Like the United States, Brazil is a racially diverse nation with a significant number of persons of African descent stemming from the country’s history of slavery. Yet Brazil’s involvement in the African slave trade was even longer and more intense than that of the United States. This accounts for the fact that, aside from Nigeria, Brazil is the nation with the largest number of people of African descent in the world. After emancipation, Brazil continued to be a racially divided nation, but occasionally provided social mobility for a few light-skinned mixed-race individuals. This social mobility was directly tied to the racist nationbuilding concepts of branqueamento (whitening) and mestiçagem (racial mixing/miscegenation), which can best be described as campaigns to whiten the population through a combination of European immigration incentives and the encouraging of racial mixture in order to diminish over time the visible number of persons of African decent. Indeed, the social recognition of the racially-mixed racial identity of mulato/pardo was a mechanism for buffering the numerical minority of white-identified elite Brazilians from the discontent of the vast majority of persons of African descent. Greater symbolic social status and occasional economic privilege were accorded based on one’s light skin color and approximation of a European phenotype, which simultaneously denigrated Blackness and encouraged individuals to disassociate from their African ancestry. It should be noted that in terms of concrete economic benefits, few mulattoes radically superseded the status of those Afro-descendants viewed as “Black.” Rather, the recognition of mulattoes as racially distinctive from Blacks served primarily as a kind of “psychological wage” associated with the prestige of approximating whiteness without any significant groupwide monetary benefit for such status. As a result, Brazil was able to maintain a rigid racial hierarchy that served white supremacy in a demographically-patterned society where people of African descent approximated and sometimes even outnumbered the white elite. This is in marked contrast to the demographic pattern in the United States, where, with just a few exceptions, Blacks have always been a numerical minority and have thus been more vulnerable to the white majority’s enforcement of Jim Crow racial segregation after emancipation from slavery. In Brazil, with its greater population of people of African descent, the ideological use of the “mulatto escape hatch” was such an effective tool of racial subordination that Jim Crow legal segregation was never needed and all racial justice movements were efficiently hindered. But it was the absence of Jim Crow in Brazil that later enabled the nation to promote itself as a country in which racial mixture had created a racially harmonious society. In fact, until recently, it has been a firmly entrenched notion that Brazil was a model of race relations that could be described as a “racial democracy” exemplified by racial fluidity in its racial classification practices. Hence, post-racialism in Brazil, and much of Latin America is characterized by a negation that racism exists after the abolition of slavery. The denial of racism is justified by the racial mixture of the population which has presumably “transcended” racism. Existing racial disparities are instead attributed to the cultural deficiencies and socio-economic disadvantages of Afro-Brazilians. As a result, those who raise the issue of racial discrimination are viewed as racist themselves. These facets of Brazilian post-racialism closely parallel the rhetoric of post-racialism in the United States and the related fascination with racial mixture as emblematic of racial harmony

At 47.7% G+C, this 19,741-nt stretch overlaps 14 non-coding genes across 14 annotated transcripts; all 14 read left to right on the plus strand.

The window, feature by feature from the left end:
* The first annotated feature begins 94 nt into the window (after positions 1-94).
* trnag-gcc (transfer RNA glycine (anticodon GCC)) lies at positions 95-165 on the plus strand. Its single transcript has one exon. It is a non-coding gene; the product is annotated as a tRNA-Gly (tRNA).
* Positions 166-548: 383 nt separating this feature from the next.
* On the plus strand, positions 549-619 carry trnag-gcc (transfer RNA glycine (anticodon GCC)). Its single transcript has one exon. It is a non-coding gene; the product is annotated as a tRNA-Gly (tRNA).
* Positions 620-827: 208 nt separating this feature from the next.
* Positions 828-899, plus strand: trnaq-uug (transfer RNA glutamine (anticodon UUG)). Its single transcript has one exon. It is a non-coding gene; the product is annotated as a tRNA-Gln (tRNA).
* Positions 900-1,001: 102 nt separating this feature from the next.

Read the entire article here.